April 26, 2005
Keep up the pressure
Just after finishing my essay, "Sparing America's courts", for today's edition of The Star, news wires carried a story about Senate Minority Leader Harry Reid, D-Nev., offering Senate Majority Leader Bill Frist, R-Tenn., a possible compromise in the judicial nominee-filibuster standoff.
The offer: If the Republicans withdraw one nominee and back off plans to change Senate rules on filibustering, Democrats would help confirm at least two of President Bush's blocked nominees. Frist's response Tuesday was the equivalent of "drop dead."
Frist said he would accept no deal that would block the Republican majority from confirming judicial nominees approved by the Senate Judiciary Committee. That's a far cry from when he voted in 2000 in favor of filibustering over President Clinton's nominee, Richard Paez, to the 9th U.S. Circuit Court of Appeals. Frist's logic on what happened then is a little fuzzy.
When questioned about it on CBS News' "Face the Nation" on Nov. 21, 2004, Frist said, "Filibuster is used and it's called cloture." Perhaps he should bone up a bit on parliamentary procedures.
A filibuster is a tactic used to block or delay a vote. Cloture is the procedure by which debate is closed and an immediate vote on the subject at hand is taken. The problem Frist has been running into is that he can't get the necessary 60 votes (under the Senate's current rules) to invoke cloture. That same thing happened in 2000, when those who wanted to filibuster Paez could not muster the 41 votes to deny cloture being invoked. In fact, cloture was invoked by an 85-14 vote, with one senator not voting, and Paez was approved on a 59-39 vote, with two senators not voting. At the time, Republicans held a 54-46 majority in the Senate.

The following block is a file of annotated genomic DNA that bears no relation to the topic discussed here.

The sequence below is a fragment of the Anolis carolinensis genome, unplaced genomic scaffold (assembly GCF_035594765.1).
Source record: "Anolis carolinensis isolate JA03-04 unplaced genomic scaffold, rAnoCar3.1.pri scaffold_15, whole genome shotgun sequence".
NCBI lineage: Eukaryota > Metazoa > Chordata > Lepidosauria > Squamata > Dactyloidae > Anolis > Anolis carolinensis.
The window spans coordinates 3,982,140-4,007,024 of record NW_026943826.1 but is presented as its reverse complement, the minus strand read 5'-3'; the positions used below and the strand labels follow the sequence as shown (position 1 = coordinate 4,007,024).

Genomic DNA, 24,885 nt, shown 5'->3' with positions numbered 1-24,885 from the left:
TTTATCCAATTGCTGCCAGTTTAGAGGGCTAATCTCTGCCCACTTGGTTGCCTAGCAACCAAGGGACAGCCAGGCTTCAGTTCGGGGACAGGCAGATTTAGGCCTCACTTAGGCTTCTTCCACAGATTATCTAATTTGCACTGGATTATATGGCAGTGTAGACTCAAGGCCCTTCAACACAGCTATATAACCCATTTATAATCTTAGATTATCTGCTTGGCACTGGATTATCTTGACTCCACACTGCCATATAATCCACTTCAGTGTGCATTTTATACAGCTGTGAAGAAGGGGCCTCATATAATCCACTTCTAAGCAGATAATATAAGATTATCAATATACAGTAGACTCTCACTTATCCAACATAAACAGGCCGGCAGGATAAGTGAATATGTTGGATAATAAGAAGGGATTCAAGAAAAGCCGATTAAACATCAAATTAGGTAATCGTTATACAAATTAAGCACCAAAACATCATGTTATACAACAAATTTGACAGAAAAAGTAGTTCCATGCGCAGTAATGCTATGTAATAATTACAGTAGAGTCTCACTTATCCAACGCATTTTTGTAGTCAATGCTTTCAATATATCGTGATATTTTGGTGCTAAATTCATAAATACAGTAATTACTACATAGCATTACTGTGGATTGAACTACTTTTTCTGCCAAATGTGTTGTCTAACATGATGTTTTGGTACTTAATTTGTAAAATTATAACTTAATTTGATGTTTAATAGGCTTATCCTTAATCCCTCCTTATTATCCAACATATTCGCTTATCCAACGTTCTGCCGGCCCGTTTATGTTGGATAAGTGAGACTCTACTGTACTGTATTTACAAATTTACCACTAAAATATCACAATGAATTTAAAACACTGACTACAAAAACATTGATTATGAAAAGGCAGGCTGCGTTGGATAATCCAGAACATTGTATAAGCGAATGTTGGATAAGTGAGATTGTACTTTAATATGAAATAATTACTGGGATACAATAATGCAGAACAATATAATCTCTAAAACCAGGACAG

Frist also was wrong when he said on "Face the Nation" in November that the filibuster has not been used to kill nominees: "There has never been in the history of this country until the Democrats started using this tool to filibuster and kill judges." He convienently forgets that in 1968, the GOP led a successful filibuster against President Johnson's wish to elevate Associate Justice Abe Fortas to the Supreme Court's chief justice. In its March 18 edition, The Washington Post details what happened and includes some rebuttals to Republican attempts to pooh-pooh that filibuster.
I'm glad the Republicans are sticking their foots in their mouths over the filibuster issue and I'm glad they are being intransigent about compromising on the judicial nominee-filibuster issue because I don't believe the Democrats should be offering a compromise on this. The filibuster exists for this very reason to keep an out-of-control majority from running roughshod over the minority party in power.
Yes, filibuster can be used in destructive ways, as conservative Southern Democrats did during the 1940s and 1950s to keep civil rights legislation from being enacted. They stood up not for principle but to keep discrimination in place.
This time, the threat of filibuster is being used out of principle to ensure that the judicial system has a diversity of judges, to keep religious groups from trying to apply a religious litmus test on judicial nominees and to protect the rights of judges to be independent arbiters of legal questions. Anything less would undermine the principles under which this nation was formed.